We couldn’t help but note the coincidence last week. While many of Longboat Key’s town commissioners, town officials and interested citizens enthusiastically walked the site of what was to be the Arts, Culture and Education Center near Publix and the Chase Bank building, the Sarasota City Commission voted to adopt a parks master plan that could cost city taxpayers $50 million over a decade.
Mind you, that’s on top of the $250 million needed to complete The Bay park, and it doesn’t include the $20 million the city would need to renovate the Bobby Jones Golf Club or the $5 million or so needed to renovate the Lido Beach Pavilion.
Think about that: $75 million to bring the city’s parks up to desirable standards, and $250 million to build one. Nor does that include the $300 million being discussed to develop a new performing arts hall.
Indeed, they make the $283,000 the town spent on parks and recreation last year seem like the pennies that pile up in your car’s change holder. Those numbers might even make you think that $11 million to develop an Arts, Culture and Education Center next to the Publix isn’t so bad at all.
The point that should not be lost here is what it takes to be an owner and operator of parks and public recreation facilities. Keep in mind, too, what we’ve cited above are just the capital costs to keep those properties in shape. Those figures don’t include the ongoing personnel costs required to maintain and operate the parks.
In fact, the state of Sarasota’s parks are vivid reminders of why we’re always wary of the eagerness of elected officials to purchase property with other people’s money (i.e., your money). And you can include in that wary skepticism the wisdom of the town of Longboat Key purchasing, owning and developing those four acres where they envisioned the Arts, Culture and Education Center.
It’s a great vision and well-intentioned.
But we see it happen all the time. Elected officials often become monument builders, driven to create physical proof that they actually did something to make their city or county a better place to live.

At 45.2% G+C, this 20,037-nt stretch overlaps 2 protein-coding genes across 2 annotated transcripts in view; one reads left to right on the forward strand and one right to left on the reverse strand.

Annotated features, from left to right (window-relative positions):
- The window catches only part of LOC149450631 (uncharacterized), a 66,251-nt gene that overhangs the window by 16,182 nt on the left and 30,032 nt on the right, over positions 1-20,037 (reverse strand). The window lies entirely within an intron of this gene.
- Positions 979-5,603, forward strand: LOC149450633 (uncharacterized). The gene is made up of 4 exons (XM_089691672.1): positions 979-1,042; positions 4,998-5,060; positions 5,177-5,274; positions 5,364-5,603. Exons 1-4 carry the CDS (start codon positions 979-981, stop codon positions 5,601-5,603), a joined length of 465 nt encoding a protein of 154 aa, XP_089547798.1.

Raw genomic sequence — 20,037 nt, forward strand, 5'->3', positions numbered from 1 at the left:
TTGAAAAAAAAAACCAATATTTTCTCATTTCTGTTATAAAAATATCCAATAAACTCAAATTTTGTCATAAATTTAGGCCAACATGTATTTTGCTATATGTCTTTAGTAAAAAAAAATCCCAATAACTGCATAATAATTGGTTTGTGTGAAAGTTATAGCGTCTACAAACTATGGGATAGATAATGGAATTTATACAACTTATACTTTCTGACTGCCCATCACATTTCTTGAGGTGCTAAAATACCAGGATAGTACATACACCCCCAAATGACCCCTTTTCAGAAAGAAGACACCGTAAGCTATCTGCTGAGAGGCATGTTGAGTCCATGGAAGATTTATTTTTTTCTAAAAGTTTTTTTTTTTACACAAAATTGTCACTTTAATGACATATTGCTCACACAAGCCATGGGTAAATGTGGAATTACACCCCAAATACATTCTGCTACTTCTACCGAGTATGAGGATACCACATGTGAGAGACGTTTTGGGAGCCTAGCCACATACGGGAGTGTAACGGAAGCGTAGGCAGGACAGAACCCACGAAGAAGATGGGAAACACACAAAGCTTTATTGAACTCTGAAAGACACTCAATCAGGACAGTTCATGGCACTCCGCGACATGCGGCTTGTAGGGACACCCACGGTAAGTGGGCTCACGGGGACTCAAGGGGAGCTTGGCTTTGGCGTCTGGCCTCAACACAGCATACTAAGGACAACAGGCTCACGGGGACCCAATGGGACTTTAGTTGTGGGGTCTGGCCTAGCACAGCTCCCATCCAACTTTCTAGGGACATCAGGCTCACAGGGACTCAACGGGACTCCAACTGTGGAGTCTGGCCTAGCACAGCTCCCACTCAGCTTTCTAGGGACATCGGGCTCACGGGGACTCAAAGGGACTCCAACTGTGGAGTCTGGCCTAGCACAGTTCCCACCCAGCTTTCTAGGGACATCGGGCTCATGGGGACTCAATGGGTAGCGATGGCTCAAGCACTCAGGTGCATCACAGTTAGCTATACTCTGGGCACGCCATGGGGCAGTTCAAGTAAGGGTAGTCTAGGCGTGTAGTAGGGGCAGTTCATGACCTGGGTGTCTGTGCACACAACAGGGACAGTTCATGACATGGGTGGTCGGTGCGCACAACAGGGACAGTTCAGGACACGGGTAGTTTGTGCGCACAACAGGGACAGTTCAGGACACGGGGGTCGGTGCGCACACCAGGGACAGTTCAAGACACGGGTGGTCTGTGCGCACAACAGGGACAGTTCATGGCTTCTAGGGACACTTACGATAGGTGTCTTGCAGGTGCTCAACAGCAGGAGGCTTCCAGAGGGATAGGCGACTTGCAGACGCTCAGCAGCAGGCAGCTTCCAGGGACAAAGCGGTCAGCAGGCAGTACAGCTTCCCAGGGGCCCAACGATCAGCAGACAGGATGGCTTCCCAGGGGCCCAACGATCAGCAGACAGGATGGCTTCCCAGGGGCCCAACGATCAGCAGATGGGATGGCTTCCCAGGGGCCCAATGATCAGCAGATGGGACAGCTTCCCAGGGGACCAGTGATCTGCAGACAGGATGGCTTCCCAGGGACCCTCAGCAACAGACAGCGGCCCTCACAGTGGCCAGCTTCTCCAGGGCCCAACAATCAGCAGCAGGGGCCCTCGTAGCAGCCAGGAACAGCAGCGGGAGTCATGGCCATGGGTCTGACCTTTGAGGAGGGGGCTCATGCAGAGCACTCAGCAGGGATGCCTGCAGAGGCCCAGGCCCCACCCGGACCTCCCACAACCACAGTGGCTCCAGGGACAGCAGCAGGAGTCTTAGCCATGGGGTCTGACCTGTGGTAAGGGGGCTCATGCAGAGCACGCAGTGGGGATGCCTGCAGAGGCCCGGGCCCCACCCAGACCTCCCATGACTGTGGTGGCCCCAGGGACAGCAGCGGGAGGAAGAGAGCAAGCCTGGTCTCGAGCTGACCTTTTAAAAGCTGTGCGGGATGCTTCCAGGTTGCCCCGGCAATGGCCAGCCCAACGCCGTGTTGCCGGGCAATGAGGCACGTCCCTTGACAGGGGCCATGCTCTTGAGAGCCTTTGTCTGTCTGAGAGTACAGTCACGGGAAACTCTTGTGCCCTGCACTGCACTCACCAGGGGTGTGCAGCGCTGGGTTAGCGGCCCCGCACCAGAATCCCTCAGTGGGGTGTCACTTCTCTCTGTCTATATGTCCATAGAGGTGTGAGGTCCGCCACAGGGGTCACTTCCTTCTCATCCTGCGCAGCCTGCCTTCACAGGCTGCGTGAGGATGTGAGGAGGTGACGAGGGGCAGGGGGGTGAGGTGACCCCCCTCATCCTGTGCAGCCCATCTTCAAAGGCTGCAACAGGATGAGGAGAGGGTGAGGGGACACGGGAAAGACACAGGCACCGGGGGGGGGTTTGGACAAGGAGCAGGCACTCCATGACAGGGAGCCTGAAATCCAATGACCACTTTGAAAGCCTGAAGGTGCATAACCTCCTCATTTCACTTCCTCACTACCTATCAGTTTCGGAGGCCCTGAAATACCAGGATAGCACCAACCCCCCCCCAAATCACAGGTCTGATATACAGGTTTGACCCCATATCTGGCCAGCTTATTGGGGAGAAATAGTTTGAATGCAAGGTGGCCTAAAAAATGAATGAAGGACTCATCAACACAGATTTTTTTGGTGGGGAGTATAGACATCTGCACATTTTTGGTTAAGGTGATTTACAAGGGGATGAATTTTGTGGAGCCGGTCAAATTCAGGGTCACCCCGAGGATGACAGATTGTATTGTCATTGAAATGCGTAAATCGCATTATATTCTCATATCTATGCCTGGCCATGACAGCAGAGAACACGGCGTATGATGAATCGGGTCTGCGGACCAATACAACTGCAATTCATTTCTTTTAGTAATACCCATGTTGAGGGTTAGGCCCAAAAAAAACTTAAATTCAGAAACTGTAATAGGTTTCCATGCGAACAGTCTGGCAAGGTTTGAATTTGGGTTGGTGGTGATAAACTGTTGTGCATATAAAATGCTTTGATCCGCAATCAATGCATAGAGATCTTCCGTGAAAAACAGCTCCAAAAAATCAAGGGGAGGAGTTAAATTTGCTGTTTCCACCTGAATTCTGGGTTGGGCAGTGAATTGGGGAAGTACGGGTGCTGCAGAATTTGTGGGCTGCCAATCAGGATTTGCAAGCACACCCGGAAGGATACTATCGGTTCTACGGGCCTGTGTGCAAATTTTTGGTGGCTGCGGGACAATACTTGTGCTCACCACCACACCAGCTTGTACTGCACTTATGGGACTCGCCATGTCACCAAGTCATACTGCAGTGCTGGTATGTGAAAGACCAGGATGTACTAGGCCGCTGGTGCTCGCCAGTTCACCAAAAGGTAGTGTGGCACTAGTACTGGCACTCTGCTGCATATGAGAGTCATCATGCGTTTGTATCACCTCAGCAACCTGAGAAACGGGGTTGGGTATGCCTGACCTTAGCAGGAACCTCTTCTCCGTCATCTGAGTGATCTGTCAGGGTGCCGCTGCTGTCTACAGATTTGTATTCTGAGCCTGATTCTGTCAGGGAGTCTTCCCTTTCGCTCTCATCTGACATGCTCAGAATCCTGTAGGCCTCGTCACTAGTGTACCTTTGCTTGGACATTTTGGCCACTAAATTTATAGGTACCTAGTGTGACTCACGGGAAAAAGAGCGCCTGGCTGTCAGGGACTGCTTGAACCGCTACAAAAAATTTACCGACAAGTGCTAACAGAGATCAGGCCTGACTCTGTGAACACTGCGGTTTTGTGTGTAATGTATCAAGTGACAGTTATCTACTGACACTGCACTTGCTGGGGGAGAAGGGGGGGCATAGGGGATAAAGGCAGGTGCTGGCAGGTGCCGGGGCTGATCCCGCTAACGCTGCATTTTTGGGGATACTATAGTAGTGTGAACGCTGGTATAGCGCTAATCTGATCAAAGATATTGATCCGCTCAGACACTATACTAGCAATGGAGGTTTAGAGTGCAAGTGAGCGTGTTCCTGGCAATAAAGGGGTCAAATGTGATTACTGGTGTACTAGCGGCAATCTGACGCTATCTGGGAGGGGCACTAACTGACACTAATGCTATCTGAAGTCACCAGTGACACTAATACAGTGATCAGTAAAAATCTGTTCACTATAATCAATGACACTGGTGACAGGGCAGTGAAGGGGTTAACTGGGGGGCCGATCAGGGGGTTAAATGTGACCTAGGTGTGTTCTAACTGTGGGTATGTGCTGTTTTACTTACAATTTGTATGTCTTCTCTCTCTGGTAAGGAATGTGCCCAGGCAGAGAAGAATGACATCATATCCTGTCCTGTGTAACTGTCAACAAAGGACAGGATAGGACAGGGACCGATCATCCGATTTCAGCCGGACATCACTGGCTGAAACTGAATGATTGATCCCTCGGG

And so the spending grows. In the past 30 years, the town’s park land has grown to include Quick Point Park, Joan M. Durante Park, a twice-expanded Bayfront Park — the parcel between the park and Pattigeorge’s on the north and the former Harry Nikias property sold to Sarasota County — the Longboat Key Public Tennis Center and now the two parcels next to the tennis center.
You can see the justification for Quick Point Park. Joan M. Durante Park came to be because of a $5 million bequest from the late Jim Durante, a long-time resident who loved the Key. The tennis center came about because of the enthusiasm and private funds by many of the Key’s avid tennis players. Bayfront Park, likewise was the result of a groundswell of citizens more than 30 years ago.
But now consider what we’ll call the Amore park property. Can someone please make a compelling case why the town and taxpayers need to own those four acres?
Make the compelling case, when at the same time, the Bayfront Park Recreation Center is obsolete and a waste, and the Longboat Key Library property sits underutilized. Sorry, Ladies of the Library; although the library might have plenty of patrons, that property could be put to greater public use.
Don’t take this the wrong way: We’re not against an Arts, Culture and Education Center. But where is the public groundswell? Where are the groups of arts and education center enthusiasts lobbying for it?
The reality is such a place on that Amore property will not come from philanthropic contributions. If Longboaters want such a center, they will have to be willing to fund it with a tax.
Who knows. That could happen.
But if we held the keys to the kingdom, we’d sell the Amore property to private interests, redevelop the library property to accommodate the library, plus space for art exhibits and speakers and a room for public forums. And then we’d tear down the recreation center and give the pickleballers that site — as long as they raised their own funds to build more courts.
The less land the town owns, the better.